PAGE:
There has been a great deal of comment on other blogs over the weekend about the case of my fellow blogger Caebrwyn who was arrested for filming a few minutes of a public meeting of Carmarthenshire County Council.
The debate was sparked by a response from Mark James, chief executive of the county council, to an open letter written by another blogger who writes under the name Madaxeman. The two letters can be found here.
Mr James's reply has been commented on at length both on Caebrwyn's own blog here and in an excellent analysis written by another fellow blogger, the Photon, here.
There can be no doubt that Mr James has succeeded in muddying the waters by concentrating his fire on what he sees as Caebrwyn's motives, even going so far as to make allegations about the conduct of Caebrwyn's family, which would presumably include at least one child still at school.
On the subject of filming itself, he has comparitively little to say, except that he is "agnostic" as to whether the council should provide webcasts of its meetings, and to reveal that the issue has been the subject of a lot of discussion behind closed doors.
With accusations and counter-accusations flying, it remains to be seen what will happen in the Caebrwyn case, but it is very sad and disturbing to see the head of an arm of local government descending into the gutter in this way.
So this would seem a good time to remind ourselves of the principles at the heart of this matter, and to separate those from the specifics of the dispute between Caebrwyn and Mark James.
In common with all local authorities, Carmarthenshire County Council is responsible for a very wide range of services and policies which affect every single one of us, including education, social care, planning, roads, trading standards, public health, waste and very many aspects of the environment and community life. It also bears a huge responsibility for the Welsh language, since Carmarthenshire has the largest number of Welsh speakers in Wales and also acts as a bridge between the Welsh speaking heartlands in the north and centre of Wales and the old county of Glamorganshire. Moreover, the council is a major landowner in its own right, and presides over a huge budget.
Also in common with other councils the length and breadth of Wales, the political element of the council (i.e. the councillors themselves) is dominated by a phalanx of men in their sixties and seventies. Some of these have a long and distinguished record of service to the community and work hard on behalf of the people they represent; others are past their sell-by date but cling on to membership of what often resembles a 5 star day club; and yet others should never have become councillors in the first place.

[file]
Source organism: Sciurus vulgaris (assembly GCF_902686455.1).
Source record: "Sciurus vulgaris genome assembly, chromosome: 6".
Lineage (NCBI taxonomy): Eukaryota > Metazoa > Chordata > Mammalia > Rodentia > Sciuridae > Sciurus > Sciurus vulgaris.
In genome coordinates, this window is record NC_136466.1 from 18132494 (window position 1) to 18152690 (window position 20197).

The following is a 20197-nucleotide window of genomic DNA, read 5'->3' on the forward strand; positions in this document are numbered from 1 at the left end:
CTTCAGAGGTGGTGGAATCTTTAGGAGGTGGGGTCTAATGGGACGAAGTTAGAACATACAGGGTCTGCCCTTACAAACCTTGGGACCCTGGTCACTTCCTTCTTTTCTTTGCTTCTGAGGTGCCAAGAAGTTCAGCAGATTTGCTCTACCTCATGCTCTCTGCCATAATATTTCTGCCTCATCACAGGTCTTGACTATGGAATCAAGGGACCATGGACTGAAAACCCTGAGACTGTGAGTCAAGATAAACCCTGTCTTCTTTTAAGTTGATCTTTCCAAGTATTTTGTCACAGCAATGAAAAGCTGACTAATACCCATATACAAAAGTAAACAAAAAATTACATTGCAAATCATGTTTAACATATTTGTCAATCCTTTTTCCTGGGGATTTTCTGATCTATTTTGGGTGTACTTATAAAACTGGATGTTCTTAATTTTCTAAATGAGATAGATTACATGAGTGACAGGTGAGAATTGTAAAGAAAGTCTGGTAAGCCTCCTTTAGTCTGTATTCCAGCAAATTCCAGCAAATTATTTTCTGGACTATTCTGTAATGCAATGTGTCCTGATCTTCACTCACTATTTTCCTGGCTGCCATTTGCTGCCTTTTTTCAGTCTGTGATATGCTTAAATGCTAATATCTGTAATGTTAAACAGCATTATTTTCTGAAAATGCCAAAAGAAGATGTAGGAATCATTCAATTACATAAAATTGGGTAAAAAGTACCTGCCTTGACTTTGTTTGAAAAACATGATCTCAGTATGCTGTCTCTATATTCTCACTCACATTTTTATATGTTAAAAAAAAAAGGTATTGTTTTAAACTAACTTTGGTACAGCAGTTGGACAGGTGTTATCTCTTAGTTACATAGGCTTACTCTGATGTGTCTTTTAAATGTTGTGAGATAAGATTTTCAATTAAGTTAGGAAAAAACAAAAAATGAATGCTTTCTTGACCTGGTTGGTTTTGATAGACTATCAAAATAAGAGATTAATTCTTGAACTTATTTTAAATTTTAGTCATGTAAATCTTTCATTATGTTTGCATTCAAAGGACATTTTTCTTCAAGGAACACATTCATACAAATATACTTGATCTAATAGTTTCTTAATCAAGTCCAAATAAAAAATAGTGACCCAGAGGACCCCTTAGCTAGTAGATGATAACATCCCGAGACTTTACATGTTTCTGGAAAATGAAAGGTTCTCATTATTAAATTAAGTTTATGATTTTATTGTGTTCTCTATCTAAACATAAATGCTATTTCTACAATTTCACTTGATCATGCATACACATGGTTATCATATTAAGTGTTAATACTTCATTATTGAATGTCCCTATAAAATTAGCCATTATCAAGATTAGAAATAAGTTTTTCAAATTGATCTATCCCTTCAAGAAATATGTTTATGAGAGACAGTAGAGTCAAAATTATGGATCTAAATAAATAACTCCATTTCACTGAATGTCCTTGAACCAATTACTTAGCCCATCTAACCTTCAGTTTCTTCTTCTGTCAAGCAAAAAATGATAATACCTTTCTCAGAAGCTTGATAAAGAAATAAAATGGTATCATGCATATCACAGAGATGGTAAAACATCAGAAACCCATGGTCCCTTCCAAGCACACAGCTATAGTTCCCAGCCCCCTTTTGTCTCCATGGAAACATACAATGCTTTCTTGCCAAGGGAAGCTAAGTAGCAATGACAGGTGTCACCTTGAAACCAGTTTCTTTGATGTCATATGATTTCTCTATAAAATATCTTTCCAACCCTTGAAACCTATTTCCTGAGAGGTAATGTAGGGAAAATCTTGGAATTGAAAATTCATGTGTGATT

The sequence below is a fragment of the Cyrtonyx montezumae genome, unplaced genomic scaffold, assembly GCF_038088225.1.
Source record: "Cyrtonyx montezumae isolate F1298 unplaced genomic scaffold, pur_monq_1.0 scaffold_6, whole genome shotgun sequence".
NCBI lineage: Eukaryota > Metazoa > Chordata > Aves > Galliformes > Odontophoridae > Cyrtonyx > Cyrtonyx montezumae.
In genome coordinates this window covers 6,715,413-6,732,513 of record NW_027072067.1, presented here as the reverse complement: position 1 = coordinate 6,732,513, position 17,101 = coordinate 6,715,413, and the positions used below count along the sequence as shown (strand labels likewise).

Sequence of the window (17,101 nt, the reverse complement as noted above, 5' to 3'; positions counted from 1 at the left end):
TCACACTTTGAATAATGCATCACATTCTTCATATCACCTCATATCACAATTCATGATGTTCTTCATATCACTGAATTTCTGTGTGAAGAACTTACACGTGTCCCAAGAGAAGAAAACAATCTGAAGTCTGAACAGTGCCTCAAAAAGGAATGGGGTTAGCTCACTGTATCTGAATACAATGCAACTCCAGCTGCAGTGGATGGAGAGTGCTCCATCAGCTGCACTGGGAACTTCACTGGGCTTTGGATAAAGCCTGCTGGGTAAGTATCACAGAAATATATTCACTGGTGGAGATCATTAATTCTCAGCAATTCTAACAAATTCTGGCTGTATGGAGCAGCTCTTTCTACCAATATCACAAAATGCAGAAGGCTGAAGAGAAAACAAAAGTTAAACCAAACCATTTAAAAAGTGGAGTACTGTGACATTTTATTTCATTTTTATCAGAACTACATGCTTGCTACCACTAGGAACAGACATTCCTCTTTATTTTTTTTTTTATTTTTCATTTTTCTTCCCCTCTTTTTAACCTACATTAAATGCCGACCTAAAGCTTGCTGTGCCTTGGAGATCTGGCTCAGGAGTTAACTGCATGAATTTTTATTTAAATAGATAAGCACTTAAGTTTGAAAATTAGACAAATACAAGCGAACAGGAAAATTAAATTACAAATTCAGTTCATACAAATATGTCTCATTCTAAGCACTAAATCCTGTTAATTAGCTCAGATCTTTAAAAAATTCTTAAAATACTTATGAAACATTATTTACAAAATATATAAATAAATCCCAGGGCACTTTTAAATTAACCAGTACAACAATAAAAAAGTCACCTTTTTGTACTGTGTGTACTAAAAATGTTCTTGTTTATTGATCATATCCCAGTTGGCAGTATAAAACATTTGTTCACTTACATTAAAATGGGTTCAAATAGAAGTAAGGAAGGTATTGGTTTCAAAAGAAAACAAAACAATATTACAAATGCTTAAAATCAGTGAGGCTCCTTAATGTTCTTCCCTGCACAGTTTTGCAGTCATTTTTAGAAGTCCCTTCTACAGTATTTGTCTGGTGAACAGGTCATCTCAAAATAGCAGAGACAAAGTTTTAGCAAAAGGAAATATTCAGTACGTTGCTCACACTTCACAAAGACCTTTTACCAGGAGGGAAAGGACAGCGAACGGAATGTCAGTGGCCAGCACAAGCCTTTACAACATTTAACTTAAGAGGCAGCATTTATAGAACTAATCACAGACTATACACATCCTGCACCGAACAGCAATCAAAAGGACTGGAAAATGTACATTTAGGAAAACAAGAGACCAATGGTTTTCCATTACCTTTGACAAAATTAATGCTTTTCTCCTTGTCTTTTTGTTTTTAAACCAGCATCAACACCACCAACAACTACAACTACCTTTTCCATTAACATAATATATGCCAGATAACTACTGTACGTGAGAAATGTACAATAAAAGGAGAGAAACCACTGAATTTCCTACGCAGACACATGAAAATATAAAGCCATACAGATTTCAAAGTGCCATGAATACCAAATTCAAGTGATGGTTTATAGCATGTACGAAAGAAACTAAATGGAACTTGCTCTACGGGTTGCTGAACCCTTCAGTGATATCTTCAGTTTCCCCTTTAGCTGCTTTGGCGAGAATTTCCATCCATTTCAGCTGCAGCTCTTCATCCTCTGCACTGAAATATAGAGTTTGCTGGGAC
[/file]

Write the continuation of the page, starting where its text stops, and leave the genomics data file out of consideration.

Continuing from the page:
It is sometimes said that in any organisation, people rise to the level of their own incompetence, and looking at some of the senior councillors in charge of important portfolios, it is hard to escape the conclusion that it was their inability which got them to the top. While you have a compliant and biddable old monkey fronting the show, the organ grinder can call the shots, unseen and unaccountable.
Anyone who has been to a public meeting or read the minutes of any of the various committees will know that major decisions are often taken with minimal discussion; questions are not asked or go unanswered; much of the detail of the reports the councillors are asked to consider is couched in language many of them do not understand, even assuming that they all bother to read the information before they vote it through.
A good indication of the approach some councillors take is the language question. English dominates in the chamber, but in an average meeting perhaps 20-25% of the comments and questions are in Welsh. The non-Welsh speakers are provided with headphones so that they can hear a simultaneous translation, but many observers will have seen councillors and officers who do not speak Welsh sitting with their headphones on their laps or even removing them when an opposition councillor speaks.
If you want to try to get your message across, don't speak Welsh.
And that is why filming and opening up our councils to scrutiny are so important. Webcasts of meetings may not attract huge audiences, but at least they give many more people an opportunity to see what is happening in their councils. And the knowledge that more people are watching and taking an interest will eventually bring about change. The good councillors will have nothing to fear; the lazy ones are more likely to be found out. The hypocrites and liars who say one thing to their electors and do another in the safety of County Hall may find themselves called to account.
With more transparency and more public involvement, it is possible that we can bring about a democratic renewal of local government, thinning out the dead wood and even reverse the trend and wrestle powers back from unelected officials.
The question is whether Carmarthenshire and other councils have the guts to kick start a process which will eventually lead to better local government.